Mina Rahimi, Vancouver: The Covid-19 Pandemic has severely affected many businesses around the world, especially the businesses related to hospitality industry, and put many of them on the verge of bankruptcy and closure. Restaurants are one of these businesses that have been hugely affected during the pandemic and have suffered irreparable damages. In-person customers and access to ingredients is vital in order for these businesses to continue operating. But during this time, due to long quarantines, social distancing, as well as the bankruptcy of ingredient supply companies, restaurant owners are struggling with many problems.
In an interview with the Titre magazine, Reza Varasteh, one of the owners of the Cazba restaurants in Vancouver, which is a family business, mentioned some of the problems that his business is facing during this time.
“At the beginning of the pandemic, the restaurant was very secluded and the supermarket was crowded,” said Varasteh, who also owns the Vanak supermarket of Vancouver. “Because people were terrified and worried that they would not be able to provide essentials for themselves. But after a while, the supermarket became secluded as well and people’s purchases dropped sharply. At the beginning of the Covid-19 outbreak, due to reduced working hours, many of our employees resigned in order to be able to work elsewhere. This increased the workload on other employees and ourselves. Some days we had work shifts from 6 am to 12 am so that we could do everything on time. Another problem we faced was preparing ingredients for the restaurants. Many raw material companies went bankrupt and our raw material quotas decreased, which greatly affected our work process.”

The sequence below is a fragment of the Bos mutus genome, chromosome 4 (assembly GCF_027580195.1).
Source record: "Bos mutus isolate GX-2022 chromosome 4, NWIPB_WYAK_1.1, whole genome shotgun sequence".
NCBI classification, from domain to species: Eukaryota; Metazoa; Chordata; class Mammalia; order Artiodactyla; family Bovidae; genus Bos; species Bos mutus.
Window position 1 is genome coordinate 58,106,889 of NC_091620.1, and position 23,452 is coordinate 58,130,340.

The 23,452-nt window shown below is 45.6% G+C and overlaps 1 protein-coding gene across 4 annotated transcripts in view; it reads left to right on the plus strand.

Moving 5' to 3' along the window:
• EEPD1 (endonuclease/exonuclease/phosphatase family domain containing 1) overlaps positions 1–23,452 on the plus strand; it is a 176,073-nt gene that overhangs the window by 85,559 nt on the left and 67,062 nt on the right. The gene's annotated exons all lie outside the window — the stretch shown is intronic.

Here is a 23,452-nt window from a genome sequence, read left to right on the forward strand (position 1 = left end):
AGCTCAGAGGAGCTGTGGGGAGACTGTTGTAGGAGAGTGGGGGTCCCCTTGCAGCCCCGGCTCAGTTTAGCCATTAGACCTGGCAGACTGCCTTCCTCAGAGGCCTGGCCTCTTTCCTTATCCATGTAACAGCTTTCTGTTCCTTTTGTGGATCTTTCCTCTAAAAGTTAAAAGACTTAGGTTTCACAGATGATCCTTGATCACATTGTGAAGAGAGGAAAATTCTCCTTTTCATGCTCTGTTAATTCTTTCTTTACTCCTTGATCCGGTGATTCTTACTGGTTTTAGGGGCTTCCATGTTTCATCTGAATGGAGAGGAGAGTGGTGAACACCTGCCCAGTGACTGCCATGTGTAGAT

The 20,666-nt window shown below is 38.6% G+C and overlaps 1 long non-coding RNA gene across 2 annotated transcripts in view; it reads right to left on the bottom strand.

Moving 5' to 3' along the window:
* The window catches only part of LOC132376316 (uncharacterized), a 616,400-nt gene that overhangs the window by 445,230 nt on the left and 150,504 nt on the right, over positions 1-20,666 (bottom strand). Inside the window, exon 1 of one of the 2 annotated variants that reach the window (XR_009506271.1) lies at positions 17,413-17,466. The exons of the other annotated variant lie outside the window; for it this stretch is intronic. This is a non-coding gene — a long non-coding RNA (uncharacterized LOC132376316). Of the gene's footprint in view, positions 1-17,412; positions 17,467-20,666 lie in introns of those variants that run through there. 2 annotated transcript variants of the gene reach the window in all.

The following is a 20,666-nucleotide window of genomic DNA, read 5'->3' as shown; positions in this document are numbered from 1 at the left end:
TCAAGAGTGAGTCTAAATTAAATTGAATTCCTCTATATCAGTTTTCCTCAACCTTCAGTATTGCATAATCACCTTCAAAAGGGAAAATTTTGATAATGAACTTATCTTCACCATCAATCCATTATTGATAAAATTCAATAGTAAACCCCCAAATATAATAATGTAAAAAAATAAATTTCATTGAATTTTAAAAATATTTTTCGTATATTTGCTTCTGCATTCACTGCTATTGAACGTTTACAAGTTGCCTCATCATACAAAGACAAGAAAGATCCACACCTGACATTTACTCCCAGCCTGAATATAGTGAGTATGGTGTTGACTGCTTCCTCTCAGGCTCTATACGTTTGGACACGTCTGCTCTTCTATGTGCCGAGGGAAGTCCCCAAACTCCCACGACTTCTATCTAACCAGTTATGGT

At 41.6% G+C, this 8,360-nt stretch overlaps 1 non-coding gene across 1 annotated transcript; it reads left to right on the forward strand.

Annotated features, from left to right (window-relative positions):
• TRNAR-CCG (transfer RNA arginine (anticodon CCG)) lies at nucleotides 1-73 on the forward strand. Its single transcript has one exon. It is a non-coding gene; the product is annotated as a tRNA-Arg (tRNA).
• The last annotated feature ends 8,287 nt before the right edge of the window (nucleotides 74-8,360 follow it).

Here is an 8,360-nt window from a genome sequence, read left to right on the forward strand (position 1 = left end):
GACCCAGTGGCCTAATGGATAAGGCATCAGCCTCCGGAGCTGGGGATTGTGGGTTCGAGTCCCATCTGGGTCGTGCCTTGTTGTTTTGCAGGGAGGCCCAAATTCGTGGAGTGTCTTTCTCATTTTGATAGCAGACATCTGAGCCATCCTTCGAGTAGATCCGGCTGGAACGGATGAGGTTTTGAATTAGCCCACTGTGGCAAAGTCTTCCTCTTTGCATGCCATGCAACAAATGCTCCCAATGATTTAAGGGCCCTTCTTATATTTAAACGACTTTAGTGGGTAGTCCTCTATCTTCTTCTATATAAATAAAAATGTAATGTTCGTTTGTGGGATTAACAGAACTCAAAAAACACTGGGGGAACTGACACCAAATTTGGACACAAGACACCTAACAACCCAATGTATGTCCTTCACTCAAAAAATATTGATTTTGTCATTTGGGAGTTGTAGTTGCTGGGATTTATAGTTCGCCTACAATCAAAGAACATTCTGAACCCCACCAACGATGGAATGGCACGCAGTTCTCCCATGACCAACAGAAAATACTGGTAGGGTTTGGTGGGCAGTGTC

“The federal government provided relatively good assistance to businesses, and we received about $ 40,000 as government fund” Varasteh added. “However, due to low sales of last year, we could not receive the provincial government assistance that used to be paid for covering the rent, and in general, there was a lot of pressure on our business and our income fell sharply.”
Varasteh believes that Iranian businesses have suffered a severe recession, and in addition to the covid-19 pandemic, the devaluation of the Iran’s currency in recent years has been an additional reason for that. “Many Iranians receive their living expenses from Iran, and with the devaluation of the Rial, people’s purchasing power has sharply decreased, which has also affected our business,” says Varasteh. “Also, the late arrival of goods such as Nowruz items, some of which have not yet received, has caused some Iranian stores to offer their items, which remained from the previous year, at a higher price. Of course we did not do that in order to keep our customers satisfied. We kept the prices fair and reasonable.”
Varasteh also criticizes the government’s actions during the pandemic, arguing that the government should have been more stringent at the beginning of the outbreak of the disease to prevent its extensive spread so that businesses would be less damaged. Varasteh says that despite government funding, the method of providing aid has not been very appropriate and efficient. Also, in the beginning, people were not provided with enough information and this caused mental pressure for many people. Vaccination rates are also slow and there are many doubts about available vaccines”. Varasteh finds it very difficult to return to pre-pandemic conditions and says that there will be many changes in the way we live after this time.